January 17, 2011 – Fund managers constantly grapple with ways to speed up their ordering process, to keep up with high-frequency traders who work in fractions of seconds across multiple pools of liquidity. They also grapple with ever-increasing recordkeeping and compliance requirements.

That means making tough decisions on systems. Specifically, order management systems, which track the results of trading activity, and execution management systems, designed to actually execute complicated trading strategies.

Among they key questions: Should they use one or both? Or should they invest in a single platform, designed to handle both functions?

Regardless of their decision, fund managers must ensure that trades are executed optimally – meaning: at the least possible cost – and no mistakes are made. In the process, the trades must meet the investment guidelines of the investment firms and recordkeeping must be accurate. In the end, the right investment must be made for the right fund.

Historically, the differences between order management systems and execution management systems have been as vast as those between a Volkswagen and a racecar.

“The OMS performs back-office tasks, such as accounting functions, compliance reporting, portfolio modeling, allocations and commission management. Complex execution of orders is a secondary function,” said Mark Israel, vice president of Sapient Global Markets, a global financial services consulting firm headquartered in Boston, “By contrast execution management systems make quick automated trading tactics, customized transaction cost analysis and construct algorithms. “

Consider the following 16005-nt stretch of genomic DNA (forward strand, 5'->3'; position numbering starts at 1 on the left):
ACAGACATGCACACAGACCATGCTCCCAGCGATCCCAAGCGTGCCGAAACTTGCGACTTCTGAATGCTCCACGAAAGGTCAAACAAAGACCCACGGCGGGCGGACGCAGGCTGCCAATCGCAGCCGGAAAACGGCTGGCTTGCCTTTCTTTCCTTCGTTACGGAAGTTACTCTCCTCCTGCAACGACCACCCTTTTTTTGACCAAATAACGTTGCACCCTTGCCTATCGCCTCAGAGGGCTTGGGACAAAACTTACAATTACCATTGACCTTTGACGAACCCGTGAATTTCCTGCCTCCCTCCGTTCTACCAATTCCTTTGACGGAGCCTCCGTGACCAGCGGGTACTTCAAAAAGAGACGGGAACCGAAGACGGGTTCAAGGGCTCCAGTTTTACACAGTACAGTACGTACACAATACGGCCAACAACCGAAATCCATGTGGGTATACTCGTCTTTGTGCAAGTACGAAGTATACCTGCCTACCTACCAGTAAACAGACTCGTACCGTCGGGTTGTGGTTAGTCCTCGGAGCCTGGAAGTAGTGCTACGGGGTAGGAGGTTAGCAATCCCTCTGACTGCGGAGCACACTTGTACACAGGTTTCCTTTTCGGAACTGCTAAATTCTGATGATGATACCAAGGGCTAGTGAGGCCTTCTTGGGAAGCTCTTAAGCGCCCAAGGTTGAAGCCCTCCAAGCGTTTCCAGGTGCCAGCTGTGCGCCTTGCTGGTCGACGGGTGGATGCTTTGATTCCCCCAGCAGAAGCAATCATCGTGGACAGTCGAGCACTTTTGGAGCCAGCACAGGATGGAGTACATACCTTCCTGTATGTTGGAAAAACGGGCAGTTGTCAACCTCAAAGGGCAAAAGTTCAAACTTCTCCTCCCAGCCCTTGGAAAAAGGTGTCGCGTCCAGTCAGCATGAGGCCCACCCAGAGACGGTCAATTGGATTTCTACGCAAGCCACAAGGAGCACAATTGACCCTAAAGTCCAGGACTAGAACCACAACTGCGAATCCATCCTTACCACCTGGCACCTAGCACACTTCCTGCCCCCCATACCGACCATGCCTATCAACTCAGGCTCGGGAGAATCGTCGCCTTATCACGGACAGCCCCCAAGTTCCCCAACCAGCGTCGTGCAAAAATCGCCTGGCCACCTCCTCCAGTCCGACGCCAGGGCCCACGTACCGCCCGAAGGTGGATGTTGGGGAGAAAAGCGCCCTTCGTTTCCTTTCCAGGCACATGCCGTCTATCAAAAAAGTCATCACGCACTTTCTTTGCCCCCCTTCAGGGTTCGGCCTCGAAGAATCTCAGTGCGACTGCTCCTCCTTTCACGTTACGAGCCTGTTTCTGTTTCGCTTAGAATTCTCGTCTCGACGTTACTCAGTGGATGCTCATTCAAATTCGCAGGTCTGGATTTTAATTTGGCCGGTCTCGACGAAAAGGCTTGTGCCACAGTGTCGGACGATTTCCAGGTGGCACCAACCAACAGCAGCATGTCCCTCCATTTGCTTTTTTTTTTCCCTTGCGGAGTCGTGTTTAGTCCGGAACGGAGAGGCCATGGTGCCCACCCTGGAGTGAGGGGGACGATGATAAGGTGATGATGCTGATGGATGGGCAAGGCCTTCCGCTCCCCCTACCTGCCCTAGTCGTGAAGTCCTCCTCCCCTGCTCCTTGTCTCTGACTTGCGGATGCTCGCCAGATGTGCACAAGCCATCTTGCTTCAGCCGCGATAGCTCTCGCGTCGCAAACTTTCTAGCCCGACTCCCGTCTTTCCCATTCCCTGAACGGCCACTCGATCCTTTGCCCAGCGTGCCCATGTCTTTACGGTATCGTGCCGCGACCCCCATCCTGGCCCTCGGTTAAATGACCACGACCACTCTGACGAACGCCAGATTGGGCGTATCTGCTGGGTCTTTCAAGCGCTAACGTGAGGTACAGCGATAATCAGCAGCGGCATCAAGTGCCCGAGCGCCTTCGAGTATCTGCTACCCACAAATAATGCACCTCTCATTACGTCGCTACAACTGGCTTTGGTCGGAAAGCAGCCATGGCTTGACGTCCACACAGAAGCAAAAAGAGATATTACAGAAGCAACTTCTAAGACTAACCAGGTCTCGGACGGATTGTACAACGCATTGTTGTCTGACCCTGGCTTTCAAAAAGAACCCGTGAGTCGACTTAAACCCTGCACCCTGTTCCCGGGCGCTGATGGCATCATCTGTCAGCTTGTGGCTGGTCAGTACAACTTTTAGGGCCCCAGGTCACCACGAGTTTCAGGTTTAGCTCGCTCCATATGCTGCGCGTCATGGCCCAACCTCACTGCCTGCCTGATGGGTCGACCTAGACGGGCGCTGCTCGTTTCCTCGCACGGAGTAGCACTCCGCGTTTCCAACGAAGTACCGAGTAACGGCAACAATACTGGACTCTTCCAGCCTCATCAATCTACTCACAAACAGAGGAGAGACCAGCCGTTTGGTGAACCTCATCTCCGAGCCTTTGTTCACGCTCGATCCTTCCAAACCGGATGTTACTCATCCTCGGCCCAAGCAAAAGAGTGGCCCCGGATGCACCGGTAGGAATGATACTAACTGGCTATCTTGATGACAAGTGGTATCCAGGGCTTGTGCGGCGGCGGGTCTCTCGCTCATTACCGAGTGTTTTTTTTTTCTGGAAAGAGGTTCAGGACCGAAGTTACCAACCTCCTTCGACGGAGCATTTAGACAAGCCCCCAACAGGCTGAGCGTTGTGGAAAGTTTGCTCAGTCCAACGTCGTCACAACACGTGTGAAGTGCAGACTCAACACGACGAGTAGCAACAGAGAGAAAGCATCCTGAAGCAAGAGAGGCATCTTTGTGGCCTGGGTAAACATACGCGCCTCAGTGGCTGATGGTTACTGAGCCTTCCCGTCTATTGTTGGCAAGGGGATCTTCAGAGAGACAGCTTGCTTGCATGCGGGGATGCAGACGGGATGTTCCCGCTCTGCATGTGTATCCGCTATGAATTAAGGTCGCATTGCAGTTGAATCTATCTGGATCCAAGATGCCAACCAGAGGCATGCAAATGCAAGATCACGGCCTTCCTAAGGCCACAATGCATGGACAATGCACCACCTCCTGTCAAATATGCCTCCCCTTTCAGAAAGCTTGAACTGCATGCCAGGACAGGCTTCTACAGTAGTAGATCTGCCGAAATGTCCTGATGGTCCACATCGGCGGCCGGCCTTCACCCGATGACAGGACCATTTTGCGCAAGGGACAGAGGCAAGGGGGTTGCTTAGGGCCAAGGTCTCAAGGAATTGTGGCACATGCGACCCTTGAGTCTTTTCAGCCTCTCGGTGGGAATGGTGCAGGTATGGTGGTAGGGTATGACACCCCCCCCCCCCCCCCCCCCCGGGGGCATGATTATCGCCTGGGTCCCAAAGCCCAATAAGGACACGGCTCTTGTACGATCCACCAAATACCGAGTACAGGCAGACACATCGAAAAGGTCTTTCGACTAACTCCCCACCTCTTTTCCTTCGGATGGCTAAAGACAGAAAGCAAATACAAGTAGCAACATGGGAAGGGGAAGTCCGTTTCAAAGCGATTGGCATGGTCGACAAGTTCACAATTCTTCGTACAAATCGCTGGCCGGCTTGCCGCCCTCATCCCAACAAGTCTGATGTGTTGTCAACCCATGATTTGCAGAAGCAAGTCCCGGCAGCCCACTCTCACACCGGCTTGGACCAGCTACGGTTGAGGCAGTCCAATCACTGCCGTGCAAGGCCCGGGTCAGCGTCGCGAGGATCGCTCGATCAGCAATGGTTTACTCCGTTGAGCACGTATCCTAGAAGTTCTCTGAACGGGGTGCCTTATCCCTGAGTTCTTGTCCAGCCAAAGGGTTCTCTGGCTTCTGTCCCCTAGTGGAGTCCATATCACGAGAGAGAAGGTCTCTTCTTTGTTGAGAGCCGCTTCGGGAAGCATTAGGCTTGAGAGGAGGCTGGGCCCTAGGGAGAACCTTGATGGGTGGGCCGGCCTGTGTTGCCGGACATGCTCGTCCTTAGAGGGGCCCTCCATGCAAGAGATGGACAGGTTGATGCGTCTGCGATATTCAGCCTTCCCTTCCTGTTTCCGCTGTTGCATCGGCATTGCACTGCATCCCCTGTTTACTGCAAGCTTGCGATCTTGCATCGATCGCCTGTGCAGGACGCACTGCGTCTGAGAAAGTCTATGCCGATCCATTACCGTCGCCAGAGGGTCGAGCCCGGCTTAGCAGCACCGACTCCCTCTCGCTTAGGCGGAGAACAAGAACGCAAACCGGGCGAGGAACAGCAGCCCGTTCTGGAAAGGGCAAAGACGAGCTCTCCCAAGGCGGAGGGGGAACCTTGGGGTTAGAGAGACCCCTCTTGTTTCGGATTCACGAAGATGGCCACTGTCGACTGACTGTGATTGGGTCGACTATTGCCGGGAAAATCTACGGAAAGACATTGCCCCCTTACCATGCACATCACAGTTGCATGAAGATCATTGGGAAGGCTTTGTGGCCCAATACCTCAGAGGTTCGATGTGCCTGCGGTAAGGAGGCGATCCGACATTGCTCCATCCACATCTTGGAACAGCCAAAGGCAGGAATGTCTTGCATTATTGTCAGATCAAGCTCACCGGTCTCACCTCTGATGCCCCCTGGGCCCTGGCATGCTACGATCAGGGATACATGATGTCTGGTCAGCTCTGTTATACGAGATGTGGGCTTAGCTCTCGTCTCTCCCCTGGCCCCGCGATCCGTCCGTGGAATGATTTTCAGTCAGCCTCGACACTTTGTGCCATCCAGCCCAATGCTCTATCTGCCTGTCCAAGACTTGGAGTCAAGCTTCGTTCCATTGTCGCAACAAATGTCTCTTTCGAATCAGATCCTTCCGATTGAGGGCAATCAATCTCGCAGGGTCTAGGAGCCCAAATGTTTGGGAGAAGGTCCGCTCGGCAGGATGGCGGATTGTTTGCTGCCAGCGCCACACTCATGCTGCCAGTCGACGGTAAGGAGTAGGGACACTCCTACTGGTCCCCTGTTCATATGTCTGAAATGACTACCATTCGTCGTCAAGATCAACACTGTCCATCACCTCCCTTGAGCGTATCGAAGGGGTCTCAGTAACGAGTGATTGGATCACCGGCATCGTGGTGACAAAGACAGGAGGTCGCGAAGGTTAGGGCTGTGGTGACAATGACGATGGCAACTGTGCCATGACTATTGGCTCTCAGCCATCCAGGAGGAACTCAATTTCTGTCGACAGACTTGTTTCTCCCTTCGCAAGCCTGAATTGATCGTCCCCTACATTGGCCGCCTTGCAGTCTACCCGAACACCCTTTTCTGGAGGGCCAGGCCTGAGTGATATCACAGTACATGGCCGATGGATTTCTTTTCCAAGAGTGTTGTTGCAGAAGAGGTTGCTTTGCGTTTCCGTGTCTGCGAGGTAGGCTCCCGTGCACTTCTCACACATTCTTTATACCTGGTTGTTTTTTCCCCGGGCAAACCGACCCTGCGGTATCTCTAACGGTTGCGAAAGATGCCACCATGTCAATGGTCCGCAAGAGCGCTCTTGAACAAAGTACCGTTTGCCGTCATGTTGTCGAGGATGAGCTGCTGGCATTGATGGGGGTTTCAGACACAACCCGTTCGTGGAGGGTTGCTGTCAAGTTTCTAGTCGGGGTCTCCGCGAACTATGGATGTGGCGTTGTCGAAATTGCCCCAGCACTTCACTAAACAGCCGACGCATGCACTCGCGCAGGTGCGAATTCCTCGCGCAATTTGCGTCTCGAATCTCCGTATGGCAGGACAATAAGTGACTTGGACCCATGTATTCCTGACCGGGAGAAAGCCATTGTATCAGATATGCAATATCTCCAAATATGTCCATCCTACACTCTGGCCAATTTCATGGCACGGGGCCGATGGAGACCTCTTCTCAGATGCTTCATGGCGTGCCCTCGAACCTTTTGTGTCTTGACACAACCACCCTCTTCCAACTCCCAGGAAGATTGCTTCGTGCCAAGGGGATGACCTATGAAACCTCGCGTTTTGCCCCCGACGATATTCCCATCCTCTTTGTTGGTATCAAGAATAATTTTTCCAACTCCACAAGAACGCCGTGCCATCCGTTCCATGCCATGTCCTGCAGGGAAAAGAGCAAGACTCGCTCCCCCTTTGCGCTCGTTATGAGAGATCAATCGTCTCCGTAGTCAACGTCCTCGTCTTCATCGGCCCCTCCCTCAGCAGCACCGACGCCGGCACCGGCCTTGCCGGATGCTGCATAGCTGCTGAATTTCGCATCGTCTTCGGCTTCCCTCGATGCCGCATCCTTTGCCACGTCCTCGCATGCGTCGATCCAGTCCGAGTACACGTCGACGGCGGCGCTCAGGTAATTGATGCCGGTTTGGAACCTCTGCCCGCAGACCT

Some fund managers have decided to integrate their OMS platforms with their EMS. That integration can take two key variations, according to Israel. One is using linking OMS and EMS platforms from the same vendor; yet another is linking OMS and EMS platforms from disparate vendors.

But high-frequency trading is driving smaller and smaller trade sizes, on the order of 300 shares each. That’s producing a blizzard of data. Consequently, a third choice is also emerging, Israel said – the OEMS, or order and execution management system.

Some order management system providers such as Charles River Development, Fidessa Group and ConvergEx have added EMS capabilities while EMS providers such as Portware have added OMS functionality. Yet others such as Investment Technology Group offer both OMS and EMS platforms with a ready-made turnkey integration.

No one seems to agree which alternative is best, as the decision depends in part on the investment fund’s objective. “If the more important goal is to actively trade orders on the market quickly, as opposed to using a broker's services, then its far more important to have a robust execution management platform with some OMS capabilities,” recommended Roger Kahlon, buy-side account manager for Fidessa in Boston. “However, there are some cases where an order management platform with trade execution capabilities might be sufficient.”

Those cases, said Kahlon, include a fund manager needing to ensure correct financial analysis and modeling correct or internal workflows for allocations of trades to multiple accounts. Yet another scenario, when a fund manager needs to manage commission budgets and compliance while directing most of the trade flow to the brokers' desks.